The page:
by Elizabeth Stokkebye
Seventeen and in Paris on my own. My first encounter with the city of love and fortunate to stay with an aunt and uncle. Both being workaholics left me with oceans of time to explore. What I had in mind to see was the architecture; the art museums; the places that tourists went.
The air was springlike, mild and sunny, although I was spending my Christmas holiday away from my home in Denmark. This is the one time in my life I experienced pure freedom. I remember how my breathing felt different: effortless and silent but steady and consistent. It was a breathing devoid of depression and anxiety. I breathed without past or future and let the air be present.
Walking along grand boulevards beneath a blue sky sporting white clouds I felt a loving heart circulate blood through my veins. On my way past the many cafés lining the wide sidewalk my sway caught the attention of a street performer playing his violin. As I danced by him he let go of his instrument and started to sing Ne me quitte pas. I stopped, turned around, and listened to his chanson. Was he performing especially for me?
My disposition was romantic and I was attracted to the situation. At the same time, I could hear my mother’s voice: “I’m so proud to have brought up a good girl!” I didn’t move. When he was done with the song, he waved me over. I was embarrassed and blushed but followed his hand. He grabbed mine and kissed it. I felt the touch of his soft lips. My skin everywhere reacted by turning prickly and my breathing became choppy.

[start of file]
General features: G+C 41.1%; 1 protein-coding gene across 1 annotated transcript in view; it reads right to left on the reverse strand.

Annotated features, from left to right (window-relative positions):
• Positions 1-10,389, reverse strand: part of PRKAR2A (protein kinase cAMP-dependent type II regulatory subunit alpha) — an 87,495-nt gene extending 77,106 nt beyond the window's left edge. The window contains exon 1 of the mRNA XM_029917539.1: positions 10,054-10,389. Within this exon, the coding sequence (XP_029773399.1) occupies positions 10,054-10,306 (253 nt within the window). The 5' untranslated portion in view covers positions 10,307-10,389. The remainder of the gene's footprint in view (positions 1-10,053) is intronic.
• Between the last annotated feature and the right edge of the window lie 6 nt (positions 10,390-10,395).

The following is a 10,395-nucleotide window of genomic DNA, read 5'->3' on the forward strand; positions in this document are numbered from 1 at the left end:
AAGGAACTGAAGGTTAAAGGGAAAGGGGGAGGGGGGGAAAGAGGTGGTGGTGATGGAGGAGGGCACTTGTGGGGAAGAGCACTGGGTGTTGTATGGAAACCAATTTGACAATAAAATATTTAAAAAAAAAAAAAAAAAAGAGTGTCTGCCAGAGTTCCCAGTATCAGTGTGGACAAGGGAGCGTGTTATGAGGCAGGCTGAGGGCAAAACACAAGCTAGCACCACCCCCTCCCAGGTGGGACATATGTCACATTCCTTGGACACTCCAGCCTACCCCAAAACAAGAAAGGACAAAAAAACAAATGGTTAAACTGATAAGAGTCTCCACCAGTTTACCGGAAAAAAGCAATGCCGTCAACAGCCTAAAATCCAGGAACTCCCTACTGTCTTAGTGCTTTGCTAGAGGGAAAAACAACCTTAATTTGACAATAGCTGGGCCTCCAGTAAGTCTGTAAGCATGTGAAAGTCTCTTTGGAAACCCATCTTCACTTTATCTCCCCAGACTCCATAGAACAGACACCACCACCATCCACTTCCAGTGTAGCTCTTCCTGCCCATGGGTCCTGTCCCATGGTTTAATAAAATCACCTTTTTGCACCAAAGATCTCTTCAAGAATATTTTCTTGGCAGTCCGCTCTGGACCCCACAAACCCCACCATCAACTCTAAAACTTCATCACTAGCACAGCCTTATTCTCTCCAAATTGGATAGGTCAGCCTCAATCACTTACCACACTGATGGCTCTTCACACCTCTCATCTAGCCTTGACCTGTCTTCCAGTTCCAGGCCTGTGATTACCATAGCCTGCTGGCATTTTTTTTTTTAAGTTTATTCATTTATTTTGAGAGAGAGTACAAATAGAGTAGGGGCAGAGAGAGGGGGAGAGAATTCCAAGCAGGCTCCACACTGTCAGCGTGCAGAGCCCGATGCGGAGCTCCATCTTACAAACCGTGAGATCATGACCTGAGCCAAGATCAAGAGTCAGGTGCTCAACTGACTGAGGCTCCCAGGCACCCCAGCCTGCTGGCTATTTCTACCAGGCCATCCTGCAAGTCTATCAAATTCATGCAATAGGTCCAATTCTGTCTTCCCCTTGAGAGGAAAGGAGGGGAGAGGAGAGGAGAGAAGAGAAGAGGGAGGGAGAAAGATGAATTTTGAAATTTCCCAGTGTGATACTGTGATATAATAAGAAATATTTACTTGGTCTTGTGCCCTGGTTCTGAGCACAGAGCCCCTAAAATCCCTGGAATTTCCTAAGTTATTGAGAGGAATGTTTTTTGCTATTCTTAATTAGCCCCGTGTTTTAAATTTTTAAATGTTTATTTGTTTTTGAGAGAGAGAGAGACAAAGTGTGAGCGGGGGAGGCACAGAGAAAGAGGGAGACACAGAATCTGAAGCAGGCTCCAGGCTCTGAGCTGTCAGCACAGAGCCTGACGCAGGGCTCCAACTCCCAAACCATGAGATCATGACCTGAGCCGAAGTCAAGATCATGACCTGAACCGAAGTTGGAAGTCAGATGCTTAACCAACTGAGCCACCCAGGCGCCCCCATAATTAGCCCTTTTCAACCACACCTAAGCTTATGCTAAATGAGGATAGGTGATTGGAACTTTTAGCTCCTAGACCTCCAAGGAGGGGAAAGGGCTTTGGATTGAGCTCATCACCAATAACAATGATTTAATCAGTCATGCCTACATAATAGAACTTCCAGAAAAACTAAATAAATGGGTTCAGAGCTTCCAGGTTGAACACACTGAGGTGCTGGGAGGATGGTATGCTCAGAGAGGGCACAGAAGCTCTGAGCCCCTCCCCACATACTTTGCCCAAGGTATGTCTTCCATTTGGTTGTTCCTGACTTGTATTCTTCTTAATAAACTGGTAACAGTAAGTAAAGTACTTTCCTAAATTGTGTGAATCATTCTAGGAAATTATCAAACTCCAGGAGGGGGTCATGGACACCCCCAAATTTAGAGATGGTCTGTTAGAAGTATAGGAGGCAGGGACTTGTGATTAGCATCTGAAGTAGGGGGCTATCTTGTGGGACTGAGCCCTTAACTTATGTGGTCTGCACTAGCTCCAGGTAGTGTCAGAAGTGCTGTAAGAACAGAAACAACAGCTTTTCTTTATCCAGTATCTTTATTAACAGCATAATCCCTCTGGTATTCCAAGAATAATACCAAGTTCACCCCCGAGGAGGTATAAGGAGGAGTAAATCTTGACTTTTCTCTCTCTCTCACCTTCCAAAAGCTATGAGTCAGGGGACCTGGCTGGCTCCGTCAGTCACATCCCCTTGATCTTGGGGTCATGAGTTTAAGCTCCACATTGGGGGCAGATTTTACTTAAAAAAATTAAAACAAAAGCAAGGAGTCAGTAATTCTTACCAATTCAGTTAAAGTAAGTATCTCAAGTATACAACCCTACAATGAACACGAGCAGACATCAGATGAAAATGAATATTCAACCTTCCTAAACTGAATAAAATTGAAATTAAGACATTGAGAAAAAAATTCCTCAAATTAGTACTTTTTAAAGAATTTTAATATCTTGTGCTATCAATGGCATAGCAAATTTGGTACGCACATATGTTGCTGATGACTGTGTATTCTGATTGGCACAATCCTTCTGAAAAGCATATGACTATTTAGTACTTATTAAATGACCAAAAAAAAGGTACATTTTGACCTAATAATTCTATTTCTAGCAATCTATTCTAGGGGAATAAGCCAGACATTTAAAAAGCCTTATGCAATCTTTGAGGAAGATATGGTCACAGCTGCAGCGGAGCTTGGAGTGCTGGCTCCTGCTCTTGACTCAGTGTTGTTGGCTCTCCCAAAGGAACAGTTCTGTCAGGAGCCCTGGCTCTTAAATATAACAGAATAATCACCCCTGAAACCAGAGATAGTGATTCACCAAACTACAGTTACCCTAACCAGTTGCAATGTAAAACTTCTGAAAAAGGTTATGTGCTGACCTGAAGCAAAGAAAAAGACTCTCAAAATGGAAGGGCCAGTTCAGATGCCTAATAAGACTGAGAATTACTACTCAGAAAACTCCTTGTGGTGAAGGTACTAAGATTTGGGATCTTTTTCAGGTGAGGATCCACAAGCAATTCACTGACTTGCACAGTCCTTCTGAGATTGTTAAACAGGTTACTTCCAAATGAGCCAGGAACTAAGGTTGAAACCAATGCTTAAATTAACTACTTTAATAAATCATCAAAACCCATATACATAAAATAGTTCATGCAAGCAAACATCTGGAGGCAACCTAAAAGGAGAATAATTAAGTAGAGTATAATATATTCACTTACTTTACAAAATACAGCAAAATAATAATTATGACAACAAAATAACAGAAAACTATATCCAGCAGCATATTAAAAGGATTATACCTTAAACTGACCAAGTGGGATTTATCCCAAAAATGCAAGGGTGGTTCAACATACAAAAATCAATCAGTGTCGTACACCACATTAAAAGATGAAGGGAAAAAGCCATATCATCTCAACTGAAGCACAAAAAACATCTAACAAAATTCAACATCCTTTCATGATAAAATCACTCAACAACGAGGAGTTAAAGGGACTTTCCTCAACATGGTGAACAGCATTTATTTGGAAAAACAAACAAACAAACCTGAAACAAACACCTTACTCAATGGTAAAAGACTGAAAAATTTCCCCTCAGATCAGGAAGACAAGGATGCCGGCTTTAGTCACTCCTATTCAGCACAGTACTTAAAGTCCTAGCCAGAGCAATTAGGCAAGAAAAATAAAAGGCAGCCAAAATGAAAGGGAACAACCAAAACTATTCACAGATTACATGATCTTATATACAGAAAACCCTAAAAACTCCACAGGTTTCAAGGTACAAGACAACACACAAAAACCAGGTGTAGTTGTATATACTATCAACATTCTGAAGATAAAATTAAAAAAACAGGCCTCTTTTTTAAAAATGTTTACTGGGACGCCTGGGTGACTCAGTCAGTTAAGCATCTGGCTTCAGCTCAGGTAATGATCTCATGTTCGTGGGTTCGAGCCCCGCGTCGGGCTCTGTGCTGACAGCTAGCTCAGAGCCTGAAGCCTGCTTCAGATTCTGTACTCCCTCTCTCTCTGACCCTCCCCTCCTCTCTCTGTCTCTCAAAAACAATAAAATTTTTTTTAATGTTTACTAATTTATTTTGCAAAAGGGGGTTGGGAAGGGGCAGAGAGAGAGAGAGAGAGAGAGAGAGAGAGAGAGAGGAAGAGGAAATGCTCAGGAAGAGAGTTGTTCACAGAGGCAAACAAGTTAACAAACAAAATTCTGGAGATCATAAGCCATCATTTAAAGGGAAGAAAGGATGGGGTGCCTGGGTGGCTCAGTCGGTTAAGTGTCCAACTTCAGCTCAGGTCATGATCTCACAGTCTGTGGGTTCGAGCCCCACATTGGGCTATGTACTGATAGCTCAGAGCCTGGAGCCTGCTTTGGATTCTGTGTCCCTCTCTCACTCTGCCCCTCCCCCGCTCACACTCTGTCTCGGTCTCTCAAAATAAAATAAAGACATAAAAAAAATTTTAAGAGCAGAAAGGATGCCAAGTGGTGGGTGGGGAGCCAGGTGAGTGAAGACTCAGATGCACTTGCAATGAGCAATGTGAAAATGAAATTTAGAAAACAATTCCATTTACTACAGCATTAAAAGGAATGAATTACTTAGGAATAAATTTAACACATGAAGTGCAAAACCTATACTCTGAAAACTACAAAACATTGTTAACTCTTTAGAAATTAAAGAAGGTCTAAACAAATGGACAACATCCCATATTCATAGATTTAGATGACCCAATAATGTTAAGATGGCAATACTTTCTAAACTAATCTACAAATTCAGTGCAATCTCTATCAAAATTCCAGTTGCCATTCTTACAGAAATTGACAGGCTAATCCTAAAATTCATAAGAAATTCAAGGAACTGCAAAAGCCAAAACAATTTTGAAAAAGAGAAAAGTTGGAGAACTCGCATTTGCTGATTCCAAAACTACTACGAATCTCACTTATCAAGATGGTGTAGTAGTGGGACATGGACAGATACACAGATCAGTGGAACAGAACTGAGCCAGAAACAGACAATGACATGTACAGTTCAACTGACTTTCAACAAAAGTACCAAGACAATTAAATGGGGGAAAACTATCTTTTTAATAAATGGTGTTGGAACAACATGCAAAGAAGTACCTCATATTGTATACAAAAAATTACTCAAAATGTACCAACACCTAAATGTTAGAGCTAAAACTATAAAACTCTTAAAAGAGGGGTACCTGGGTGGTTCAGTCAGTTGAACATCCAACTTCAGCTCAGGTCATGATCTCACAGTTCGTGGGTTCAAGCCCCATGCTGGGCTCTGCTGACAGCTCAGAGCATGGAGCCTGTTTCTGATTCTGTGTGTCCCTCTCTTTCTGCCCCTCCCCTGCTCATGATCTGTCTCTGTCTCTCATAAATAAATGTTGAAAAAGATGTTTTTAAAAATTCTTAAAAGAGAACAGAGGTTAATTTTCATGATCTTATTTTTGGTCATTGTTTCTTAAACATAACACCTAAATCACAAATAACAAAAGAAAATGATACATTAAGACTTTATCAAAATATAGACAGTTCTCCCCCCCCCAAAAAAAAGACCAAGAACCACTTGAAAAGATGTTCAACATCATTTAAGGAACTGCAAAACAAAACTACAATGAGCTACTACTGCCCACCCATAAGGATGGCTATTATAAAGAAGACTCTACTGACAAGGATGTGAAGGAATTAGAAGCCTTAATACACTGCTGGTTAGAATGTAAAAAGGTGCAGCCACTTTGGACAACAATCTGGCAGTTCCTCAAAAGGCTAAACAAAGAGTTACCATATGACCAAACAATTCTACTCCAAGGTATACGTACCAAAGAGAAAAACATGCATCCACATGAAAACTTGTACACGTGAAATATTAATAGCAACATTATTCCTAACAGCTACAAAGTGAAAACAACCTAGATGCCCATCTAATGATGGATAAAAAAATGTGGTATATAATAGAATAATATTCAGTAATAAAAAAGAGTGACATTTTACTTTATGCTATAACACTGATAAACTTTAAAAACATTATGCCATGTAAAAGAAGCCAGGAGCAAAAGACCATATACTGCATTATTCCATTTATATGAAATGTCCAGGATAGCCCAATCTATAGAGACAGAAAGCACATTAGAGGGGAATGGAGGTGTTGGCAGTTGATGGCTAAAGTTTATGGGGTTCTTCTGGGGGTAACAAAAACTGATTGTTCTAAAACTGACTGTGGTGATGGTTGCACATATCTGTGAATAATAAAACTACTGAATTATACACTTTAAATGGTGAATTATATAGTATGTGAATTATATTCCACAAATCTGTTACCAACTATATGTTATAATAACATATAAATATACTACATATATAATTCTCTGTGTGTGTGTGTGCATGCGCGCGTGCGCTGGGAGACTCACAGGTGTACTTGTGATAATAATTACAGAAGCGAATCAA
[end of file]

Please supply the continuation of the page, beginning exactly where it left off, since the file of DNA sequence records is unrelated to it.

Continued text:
“Ma Cherie,” he whispered.
All of a sudden my body felt heavy and I pulled away. Caught between wanting to leave and wanting to stay, I sat down on a bistro chair.
“Please, I need a minute,” I uttered.
He held his violin once again and with closed eyes he played the sweetest melody that could melt any tough disposition.
Paralyzed, I tried to think. Should I leave or should I stay? My sense of freedom had slowly vanished which made the decision so much harder. The guy was cute, romantic and talented.
A waiter came over asking me what I would like and I ordered a café au lait. As more people gathered around to listen to the pretty music, I started to relax. He didn’t sing again which made me feel special.
With his violin case full of money and the crowd thinning out, he declared:
“La dernière chanson!”
From his slender body came Que je t’aime and I didn’t know where to look. My gaze fell on a young woman advancing hurriedly towards us and embodying a sense of pure joy. She stepped right up to my singer and kissed him on the mouth.